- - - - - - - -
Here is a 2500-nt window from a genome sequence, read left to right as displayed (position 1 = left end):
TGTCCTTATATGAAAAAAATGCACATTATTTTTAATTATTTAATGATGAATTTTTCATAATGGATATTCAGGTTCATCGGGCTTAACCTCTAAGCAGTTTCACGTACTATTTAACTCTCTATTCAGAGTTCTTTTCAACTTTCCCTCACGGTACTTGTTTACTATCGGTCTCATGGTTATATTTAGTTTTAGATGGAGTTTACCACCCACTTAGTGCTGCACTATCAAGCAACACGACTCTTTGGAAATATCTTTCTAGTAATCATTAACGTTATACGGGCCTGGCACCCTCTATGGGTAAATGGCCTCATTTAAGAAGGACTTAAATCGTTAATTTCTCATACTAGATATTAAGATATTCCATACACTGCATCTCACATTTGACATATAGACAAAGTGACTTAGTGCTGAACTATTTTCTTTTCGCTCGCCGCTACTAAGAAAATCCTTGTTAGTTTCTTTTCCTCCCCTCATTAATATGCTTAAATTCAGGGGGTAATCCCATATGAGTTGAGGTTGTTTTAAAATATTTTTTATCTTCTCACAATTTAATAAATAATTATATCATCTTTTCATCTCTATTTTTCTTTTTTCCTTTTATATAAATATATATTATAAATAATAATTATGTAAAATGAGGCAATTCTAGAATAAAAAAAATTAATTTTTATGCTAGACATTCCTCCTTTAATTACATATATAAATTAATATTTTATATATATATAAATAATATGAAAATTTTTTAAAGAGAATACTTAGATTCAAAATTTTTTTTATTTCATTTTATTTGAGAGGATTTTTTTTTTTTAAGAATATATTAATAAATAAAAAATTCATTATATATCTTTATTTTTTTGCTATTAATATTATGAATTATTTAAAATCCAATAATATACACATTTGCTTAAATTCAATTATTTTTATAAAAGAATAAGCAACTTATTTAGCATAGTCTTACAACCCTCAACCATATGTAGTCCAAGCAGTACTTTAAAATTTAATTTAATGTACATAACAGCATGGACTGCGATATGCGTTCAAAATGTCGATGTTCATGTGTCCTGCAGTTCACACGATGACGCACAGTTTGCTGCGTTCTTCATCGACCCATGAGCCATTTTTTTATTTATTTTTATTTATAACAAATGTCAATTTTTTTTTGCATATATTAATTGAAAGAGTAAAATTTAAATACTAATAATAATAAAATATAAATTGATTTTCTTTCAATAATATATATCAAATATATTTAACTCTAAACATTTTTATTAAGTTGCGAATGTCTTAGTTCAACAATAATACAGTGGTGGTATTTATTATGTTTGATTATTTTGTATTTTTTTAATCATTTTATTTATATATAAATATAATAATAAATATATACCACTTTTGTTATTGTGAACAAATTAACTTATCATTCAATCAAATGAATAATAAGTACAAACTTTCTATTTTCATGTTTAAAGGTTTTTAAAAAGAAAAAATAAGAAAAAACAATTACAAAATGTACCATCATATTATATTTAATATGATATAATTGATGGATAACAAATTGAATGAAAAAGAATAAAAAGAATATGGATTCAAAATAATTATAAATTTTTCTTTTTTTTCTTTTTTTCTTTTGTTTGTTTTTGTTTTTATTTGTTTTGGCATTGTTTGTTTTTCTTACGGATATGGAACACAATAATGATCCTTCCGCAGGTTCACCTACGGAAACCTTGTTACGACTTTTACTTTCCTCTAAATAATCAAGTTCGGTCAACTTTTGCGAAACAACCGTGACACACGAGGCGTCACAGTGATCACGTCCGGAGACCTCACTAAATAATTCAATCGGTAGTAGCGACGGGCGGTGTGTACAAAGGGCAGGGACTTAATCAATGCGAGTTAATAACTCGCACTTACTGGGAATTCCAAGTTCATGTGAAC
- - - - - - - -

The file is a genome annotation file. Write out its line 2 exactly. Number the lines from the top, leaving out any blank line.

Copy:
TGTCCTTATATGAAAAAAATGCACATTATTTTTAATTATTTAATGATGAATTTTTCATAATGGATATTCAGGTTCATCGGGCTTAACCTCTAAGCAGTTTCACGTACTATTTAACTCTCTATTCAGAGTTCTTTTCAACTTTCCCTCACGGTACTTGTTTACTATCGGTCTCATGGTTATATTTAGTTTTAGATGGAGTTTACCACCCACTTAGTGCTGCACTATCAAGCAACACGACTCTTTGGAAATATCTTTCTAGTAATCATTAACGTTATACGGGCCTGGCACCCTCTATGGGTAAATGGCCTCATTTAAGAAGGACTTAAATCGTTAATTTCTCATACTAGATATTAAGATATTCCATACACTGCATCTCACATTTGACATATAGACAAAGTGACTTAGTGCTGAACTATTTTCTTTTCGCTCGCCGCTACTAAGAAAATCCTTGTTAGTTTCTTTTCCTCCCCTCATTAATATGCTTAAATTCAGGGGGTAATCCCATATGAGTTGAGGTTGTTTTAAAATATTTTTTATCTTCTCACAATTTAATAAATAATTATATCATCTTTTCATCTCTATTTTTCTTTTTTCCTTTTATATAAATATATATTATAAATAATAATTATGTAAAATGAGGCAATTCTAGAATAAAAAAAATTAATTTTTATGCTAGACATTCCTCCTTTAATTACATATATAAATTAATATTTTATATATATATAAATAATATGAAAATTTTTTAAAGAGAATACTTAGATTCAAAATTTTTTTTATTTCATTTTATTTGAGAGGATTTTTTTTTTTTAAGAATATATTAATAAATAAAAAATTCATTATATATCTTTATTTTTTTGCTATTAATATTATGAATTATTTAAAATCCAATAATATACACATTTGCTTAAATTCAATTATTTTTATAAAAGAATAAGCAACTTATTTAGCATAGTCTTACAACCCTCAACCATATGTAGTCCAAGCAGTACTTTAAAATTTAATTTAATGTACATAACAGCATGGACTGCGATATGCGTTCAAAATGTCGATGTTCATGTGTCCTGCAGTTCACACGATGACGCACAGTTTGCTGCGTTCTTCATCGACCCATGAGCCATTTTTTTATTTATTTTTATTTATAACAAATGTCAATTTTTTTTTGCATATATTAATTGAAAGAGTAAAATTTAAATACTAATAATAATAAAATATAAATTGATTTTCTTTCAATAATATATATCAAATATATTTAACTCTAAACATTTTTATTAAGTTGCGAATGTCTTAGTTCAACAATAATACAGTGGTGGTATTTATTATGTTTGATTATTTTGTATTTTTTTAATCATTTTATTTATATATAAATATAATAATAAATATATACCACTTTTGTTATTGTGAACAAATTAACTTATCATTCAATCAAATGAATAATAAGTACAAACTTTCTATTTTCATGTTTAAAGGTTTTTAAAAAGAAAAAATAAGAAAAAACAATTACAAAATGTACCATCATATTATATTTAATATGATATAATTGATGGATAACAAATTGAATGAAAAAGAATAAAAAGAATATGGATTCAAAATAATTATAAATTTTTCTTTTTTTTCTTTTTTTCTTTTGTTTGTTTTTGTTTTTATTTGTTTTGGCATTGTTTGTTTTTCTTACGGATATGGAACACAATAATGATCCTTCCGCAGGTTCACCTACGGAAACCTTGTTACGACTTTTACTTTCCTCTAAATAATCAAGTTCGGTCAACTTTTGCGAAACAACCGTGACACACGAGGCGTCACAGTGATCACGTCCGGAGACCTCACTAAATAATTCAATCGGTAGTAGCGACGGGCGGTGTGTACAAAGGGCAGGGACTTAATCAATGCGAGTTAATAACTCGCACTTACTGGGAATTCCAAGTTCATGTGAAC